If a child has been indoors most of the summer, they may not have had a chance to adjust to the hotter weather. Kids should add a little more time out of doors each day until they acclimate to the heat. However, with some of the high temperatures we’re having, it’s best to schedule activities in the morning. It can still be 90 degrees with a humidity index of 107 at 9:00 pm in some places.

In a smart move, a growing number of athletic programs suggest that it is sometimes too hot to practice. In fact, many are restricting outdoors practice when the National Weather Service's heat index rises above a certain temperature. The heat index, measured in degrees Fahrenheit, is an accurate measure of how hot it really feels when the relative humidity is added to the actual temperature.

Kids need time out of doors and certainly time to play and have adventures. Parents can help keep their children from experiencing heat-related illnesses by making sure their child is hydrated and not spending too much time out of doors when the temperature or humidity index is high.

Story source: Roy Benaroch ,MD, http://www.webmd.com/children/dehydration-heat-illness#1

 

Your Child

Mumps Cases on the Rise, 3rd Vaccine Dose May Be Needed

2:00

Mumps is a highly contagious disease that is on the rise.  Symptoms include uncomfortable swelling on one or both sides of the cheeks. These swollen salivary glands are the most characteristic sign of mumps, which is caused by a virus and usually spread through coughing. It occurs most often in children and teenagers 5 to 14 years old but anyone can catch the mumps virus at any age.

In addition to swelling, the region can become painful when touched or while chewing, especially when consuming foods that stimulate the release of salivary juices or drinking orange juice or other juices that are acidic. Other symptoms may include 

  • Fever lasting 3 to 5 days
  • Headache
  • Nausea
  • Occasional vomiting
  • Weakness
  • A decrease in appetite
  • Swelling and pain in the joints (and in boys, of the testes)

In 1967, the mumps vaccination program started, and then in 1971, a three-vaccine dose called MMR (mumps, measles and rubella) was made available to the public. This had a dramatic impact on reducing the number of reported mumps cases. Unfortunately, mumps cases are on the rise once again.

The typical schedule for the MMR vaccine is:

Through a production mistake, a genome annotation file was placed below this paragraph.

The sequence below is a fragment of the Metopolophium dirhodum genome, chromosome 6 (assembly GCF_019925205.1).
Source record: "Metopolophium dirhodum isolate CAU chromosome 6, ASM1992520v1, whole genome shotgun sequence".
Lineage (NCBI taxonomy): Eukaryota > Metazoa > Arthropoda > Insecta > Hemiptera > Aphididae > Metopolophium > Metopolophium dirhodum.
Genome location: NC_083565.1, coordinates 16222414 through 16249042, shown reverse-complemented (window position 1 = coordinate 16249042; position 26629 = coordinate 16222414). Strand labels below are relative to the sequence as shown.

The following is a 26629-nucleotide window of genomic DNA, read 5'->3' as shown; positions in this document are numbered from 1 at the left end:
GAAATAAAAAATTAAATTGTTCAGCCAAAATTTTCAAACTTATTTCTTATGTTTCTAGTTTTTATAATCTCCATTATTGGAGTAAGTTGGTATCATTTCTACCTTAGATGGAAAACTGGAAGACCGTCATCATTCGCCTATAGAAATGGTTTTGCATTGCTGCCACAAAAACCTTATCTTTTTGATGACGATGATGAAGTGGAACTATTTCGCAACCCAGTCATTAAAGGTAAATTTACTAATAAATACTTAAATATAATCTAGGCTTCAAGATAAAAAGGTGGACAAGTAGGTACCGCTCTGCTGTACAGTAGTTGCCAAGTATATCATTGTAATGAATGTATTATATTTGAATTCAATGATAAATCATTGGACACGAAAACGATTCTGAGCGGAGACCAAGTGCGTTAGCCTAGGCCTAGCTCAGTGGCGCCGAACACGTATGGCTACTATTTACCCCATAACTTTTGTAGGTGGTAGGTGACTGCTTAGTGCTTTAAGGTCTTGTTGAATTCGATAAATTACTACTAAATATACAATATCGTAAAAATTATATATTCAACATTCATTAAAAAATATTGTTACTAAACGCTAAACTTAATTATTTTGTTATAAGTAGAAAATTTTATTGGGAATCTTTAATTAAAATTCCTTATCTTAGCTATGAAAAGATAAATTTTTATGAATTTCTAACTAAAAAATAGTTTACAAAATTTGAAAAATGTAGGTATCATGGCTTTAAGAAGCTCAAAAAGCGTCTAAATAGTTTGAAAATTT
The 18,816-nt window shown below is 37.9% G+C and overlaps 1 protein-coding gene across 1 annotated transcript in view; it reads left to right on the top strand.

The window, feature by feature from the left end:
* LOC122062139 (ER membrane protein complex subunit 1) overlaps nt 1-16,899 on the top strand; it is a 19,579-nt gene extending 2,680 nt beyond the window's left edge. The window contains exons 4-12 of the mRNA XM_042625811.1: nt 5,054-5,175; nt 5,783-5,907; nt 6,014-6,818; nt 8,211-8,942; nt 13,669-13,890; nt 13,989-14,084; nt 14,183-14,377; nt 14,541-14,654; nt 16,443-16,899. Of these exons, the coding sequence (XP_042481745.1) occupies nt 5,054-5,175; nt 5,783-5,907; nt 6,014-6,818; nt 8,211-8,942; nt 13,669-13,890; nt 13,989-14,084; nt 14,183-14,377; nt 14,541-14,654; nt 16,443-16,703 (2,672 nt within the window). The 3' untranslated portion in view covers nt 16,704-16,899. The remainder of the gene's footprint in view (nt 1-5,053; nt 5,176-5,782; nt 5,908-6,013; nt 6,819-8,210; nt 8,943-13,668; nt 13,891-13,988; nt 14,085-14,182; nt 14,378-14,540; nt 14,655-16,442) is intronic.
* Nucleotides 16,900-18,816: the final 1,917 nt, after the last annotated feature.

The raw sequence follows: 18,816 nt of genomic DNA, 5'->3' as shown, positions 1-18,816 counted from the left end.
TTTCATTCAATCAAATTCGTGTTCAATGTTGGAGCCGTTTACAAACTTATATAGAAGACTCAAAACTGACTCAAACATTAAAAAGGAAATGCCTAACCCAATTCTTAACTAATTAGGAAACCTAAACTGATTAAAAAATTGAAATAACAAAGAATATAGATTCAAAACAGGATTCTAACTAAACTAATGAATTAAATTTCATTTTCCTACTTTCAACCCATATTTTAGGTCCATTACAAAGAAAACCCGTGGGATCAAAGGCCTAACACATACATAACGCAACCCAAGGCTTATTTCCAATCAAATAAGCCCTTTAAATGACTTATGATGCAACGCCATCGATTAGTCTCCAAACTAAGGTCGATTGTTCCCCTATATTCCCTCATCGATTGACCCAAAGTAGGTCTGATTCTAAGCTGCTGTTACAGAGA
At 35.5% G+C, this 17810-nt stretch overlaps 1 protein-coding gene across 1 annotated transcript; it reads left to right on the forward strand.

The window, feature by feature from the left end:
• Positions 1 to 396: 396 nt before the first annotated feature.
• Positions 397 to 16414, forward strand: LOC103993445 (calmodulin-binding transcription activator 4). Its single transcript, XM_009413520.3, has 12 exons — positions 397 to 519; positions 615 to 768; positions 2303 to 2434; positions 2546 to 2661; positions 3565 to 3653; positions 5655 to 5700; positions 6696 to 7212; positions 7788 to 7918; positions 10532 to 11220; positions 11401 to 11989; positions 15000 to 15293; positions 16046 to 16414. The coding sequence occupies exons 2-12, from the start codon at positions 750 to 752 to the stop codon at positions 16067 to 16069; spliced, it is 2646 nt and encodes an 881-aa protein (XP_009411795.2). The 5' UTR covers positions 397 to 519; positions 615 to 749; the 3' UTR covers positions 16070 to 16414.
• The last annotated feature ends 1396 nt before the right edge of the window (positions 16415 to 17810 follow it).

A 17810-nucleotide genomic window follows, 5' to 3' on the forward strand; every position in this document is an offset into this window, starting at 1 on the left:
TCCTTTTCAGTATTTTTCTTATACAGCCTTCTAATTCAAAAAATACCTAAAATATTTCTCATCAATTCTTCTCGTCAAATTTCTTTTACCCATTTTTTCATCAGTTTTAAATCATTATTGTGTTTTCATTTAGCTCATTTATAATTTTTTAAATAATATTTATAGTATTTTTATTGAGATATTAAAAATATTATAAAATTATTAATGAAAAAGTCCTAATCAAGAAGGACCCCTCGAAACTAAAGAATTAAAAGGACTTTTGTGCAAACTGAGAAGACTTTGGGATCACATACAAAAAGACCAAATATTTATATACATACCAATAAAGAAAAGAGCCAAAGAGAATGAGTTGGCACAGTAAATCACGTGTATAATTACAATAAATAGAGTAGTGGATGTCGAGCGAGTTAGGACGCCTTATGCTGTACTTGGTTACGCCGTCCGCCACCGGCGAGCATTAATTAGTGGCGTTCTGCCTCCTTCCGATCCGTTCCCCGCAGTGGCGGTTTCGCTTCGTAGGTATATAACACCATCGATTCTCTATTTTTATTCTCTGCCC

• First dose at 12 through 15 months of age, and
  • Second dose at 4 through 6 years of age.
  • Teens and adults should also be up to date on MMR vaccinations.

In areas where there is an outbreak, some physicians are recommending that children receive a third dose of the MMR vaccine. States such as Washington, Arkansas, and Missouri have seen a significant increase in mumps in 2016 and early 2017. In Texas, cases are at a 20-year high.

The MMR vaccine protects against currently circulating mumps strains, but the effectiveness of the vaccine may decrease over time. That’s one reason cases may be on the upsurge. Another reason may be that some areas have a higher number of unvaccinated children, allowing the disease to spread quickly throughout a population.

Outbreaks can still occur in highly vaccinated U.S. communities, particularly in close-contact settings. In recent years, outbreaks have occurred in schools, colleges, and camps. However, high vaccination coverage helps limit the size, duration, and spread of mumps outbreaks.

A child with mumps will become contagious beginning a day or two before the swelling begins, and the contagious period will continue for about 5 days after the swelling has started. (It’s interesting to note that approximately one third of those infected with mumps do not show obvious swelling.) As a general guideline, keep your child with mumps away from school and child-care for 9 days after the gland swelling has begun.

If your child has the mumps, notify your doctor if your child’s condition becomes worse, especially if she develops abdominal pain, shows an unusual lack of energy, or (for boys) his testicles become painful.

Story sources: https://www.healthychildren.org/English/health-issues/vaccine-preventable-diseases/Pages/Mumps.aspx

https://www.cdc.gov/mumps/outbreaks.html

 

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Baby bling is cute, BUT....